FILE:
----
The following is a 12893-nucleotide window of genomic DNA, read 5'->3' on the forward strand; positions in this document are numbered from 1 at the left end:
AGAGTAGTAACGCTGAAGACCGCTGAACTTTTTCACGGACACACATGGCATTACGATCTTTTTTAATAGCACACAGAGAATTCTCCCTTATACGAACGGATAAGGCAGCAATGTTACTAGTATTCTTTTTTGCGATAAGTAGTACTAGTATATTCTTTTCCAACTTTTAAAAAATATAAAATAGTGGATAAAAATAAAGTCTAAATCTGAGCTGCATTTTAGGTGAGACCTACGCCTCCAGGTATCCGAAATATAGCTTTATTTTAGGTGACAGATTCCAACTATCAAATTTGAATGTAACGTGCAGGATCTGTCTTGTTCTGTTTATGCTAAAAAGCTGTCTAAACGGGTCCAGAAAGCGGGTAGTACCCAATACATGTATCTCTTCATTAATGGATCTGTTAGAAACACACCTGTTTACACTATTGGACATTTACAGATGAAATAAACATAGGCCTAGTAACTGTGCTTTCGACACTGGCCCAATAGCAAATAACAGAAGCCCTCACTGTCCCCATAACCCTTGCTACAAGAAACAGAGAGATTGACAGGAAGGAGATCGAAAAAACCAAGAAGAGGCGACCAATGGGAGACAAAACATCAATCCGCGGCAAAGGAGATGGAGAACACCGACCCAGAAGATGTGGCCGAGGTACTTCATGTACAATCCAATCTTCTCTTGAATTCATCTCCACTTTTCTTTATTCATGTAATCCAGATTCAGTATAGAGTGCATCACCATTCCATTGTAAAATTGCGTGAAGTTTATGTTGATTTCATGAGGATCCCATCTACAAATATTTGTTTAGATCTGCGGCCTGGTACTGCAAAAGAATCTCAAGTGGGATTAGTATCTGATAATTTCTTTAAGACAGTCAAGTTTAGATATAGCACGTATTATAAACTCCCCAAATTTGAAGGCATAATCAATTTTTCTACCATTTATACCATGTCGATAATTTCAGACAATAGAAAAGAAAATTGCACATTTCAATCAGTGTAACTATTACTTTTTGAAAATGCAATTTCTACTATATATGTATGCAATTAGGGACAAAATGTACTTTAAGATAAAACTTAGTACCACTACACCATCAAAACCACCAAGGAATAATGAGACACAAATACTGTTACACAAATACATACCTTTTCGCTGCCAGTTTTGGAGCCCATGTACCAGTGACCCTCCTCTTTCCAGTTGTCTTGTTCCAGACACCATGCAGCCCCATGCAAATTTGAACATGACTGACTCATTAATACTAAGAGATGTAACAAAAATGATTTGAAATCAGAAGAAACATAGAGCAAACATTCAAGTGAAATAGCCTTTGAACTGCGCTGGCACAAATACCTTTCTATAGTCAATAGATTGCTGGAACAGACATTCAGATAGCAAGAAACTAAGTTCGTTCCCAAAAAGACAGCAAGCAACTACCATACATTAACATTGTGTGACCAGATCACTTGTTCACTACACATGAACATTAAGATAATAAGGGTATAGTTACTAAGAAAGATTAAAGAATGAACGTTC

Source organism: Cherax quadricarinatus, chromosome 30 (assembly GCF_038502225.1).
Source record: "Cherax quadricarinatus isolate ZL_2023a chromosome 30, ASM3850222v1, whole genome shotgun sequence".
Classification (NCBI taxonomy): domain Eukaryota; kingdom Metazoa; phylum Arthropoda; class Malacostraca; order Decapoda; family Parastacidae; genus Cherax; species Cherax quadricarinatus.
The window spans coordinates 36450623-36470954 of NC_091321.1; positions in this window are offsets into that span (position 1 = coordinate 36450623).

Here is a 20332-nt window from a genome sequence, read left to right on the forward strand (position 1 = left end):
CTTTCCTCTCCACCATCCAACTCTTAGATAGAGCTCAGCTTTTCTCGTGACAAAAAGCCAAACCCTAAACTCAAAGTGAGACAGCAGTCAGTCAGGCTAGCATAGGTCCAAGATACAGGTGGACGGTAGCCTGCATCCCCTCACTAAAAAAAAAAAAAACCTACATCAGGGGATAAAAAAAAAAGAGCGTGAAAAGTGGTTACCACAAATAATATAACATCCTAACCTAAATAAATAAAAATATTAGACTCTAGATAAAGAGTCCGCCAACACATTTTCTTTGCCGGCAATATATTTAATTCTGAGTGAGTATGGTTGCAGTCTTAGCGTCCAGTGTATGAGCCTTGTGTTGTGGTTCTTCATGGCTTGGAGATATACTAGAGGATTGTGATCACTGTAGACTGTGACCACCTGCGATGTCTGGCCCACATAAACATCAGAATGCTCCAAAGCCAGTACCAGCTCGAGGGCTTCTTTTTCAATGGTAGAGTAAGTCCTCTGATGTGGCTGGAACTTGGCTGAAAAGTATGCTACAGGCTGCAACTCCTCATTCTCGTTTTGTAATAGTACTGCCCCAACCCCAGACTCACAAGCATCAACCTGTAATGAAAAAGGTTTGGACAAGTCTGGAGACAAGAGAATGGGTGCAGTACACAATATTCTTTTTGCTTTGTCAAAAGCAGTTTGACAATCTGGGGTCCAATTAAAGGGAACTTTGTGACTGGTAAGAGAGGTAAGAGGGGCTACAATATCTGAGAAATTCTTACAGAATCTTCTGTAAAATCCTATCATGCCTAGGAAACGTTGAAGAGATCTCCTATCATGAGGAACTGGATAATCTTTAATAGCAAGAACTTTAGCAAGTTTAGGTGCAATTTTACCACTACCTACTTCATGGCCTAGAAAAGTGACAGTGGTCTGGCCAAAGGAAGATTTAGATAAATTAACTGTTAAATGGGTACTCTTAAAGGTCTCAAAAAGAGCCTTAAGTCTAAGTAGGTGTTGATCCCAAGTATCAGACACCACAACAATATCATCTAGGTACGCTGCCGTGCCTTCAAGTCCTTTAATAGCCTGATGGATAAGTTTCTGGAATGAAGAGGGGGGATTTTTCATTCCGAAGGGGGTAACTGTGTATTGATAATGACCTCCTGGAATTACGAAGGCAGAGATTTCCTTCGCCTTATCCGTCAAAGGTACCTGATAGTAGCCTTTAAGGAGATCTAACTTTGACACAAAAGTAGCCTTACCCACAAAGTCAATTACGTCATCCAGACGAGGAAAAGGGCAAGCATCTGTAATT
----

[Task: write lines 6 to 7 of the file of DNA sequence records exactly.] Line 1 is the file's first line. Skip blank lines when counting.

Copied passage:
The window spans coordinates 36450623-36470954 of NC_091321.1; positions in this window are offsets into that span (position 1 = coordinate 36450623).

Here is a 20332-nt window from a genome sequence, read left to right on the forward strand (position 1 = left end):